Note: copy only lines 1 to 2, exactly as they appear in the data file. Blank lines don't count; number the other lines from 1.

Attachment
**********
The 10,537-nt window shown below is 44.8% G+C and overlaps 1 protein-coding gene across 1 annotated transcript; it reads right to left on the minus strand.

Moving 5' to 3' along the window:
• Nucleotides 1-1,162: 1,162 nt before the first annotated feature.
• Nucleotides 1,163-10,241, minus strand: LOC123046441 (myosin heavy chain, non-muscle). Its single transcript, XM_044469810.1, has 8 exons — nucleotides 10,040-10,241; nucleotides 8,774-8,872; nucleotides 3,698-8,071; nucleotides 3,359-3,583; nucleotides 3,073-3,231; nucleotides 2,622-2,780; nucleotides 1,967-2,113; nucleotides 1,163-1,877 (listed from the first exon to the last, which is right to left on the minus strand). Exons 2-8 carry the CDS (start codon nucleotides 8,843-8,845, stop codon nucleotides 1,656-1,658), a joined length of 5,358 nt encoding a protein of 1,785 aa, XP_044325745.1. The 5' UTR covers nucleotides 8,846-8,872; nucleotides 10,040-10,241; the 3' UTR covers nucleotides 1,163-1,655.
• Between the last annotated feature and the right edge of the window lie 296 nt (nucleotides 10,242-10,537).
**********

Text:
The 10,537-nt window shown below is 44.8% G+C and overlaps 1 protein-coding gene across 1 annotated transcript; it reads right to left on the minus strand.

Moving 5' to 3' along the window: